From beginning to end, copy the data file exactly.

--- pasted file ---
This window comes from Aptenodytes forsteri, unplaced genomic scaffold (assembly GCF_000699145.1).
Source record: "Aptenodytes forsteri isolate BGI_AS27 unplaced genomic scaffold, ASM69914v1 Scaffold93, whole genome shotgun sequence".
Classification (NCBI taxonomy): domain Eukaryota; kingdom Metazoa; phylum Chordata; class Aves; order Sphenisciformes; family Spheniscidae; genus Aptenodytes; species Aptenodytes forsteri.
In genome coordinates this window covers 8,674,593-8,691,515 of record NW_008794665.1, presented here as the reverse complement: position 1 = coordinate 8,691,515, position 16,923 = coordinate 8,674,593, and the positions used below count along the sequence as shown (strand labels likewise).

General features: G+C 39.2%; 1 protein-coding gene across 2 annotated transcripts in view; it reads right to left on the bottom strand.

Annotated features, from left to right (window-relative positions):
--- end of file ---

This window comes from Aptenodytes forsteri, unplaced genomic scaffold (assembly GCF_000699145.1).
Source record: "Aptenodytes forsteri isolate BGI_AS27 unplaced genomic scaffold, ASM69914v1 Scaffold93, whole genome shotgun sequence".
Classification (NCBI taxonomy): domain Eukaryota; kingdom Metazoa; phylum Chordata; class Aves; order Sphenisciformes; family Spheniscidae; genus Aptenodytes; species Aptenodytes forsteri.
In genome coordinates this window covers 8,674,593-8,691,515 of record NW_008794665.1, presented here as the reverse complement: position 1 = coordinate 8,691,515, position 16,923 = coordinate 8,674,593, and the positions used below count along the sequence as shown (strand labels likewise).

General features: G+C 39.2%; 1 protein-coding gene across 2 annotated transcripts in view; it reads right to left on the bottom strand.

Annotated features, from left to right (window-relative positions):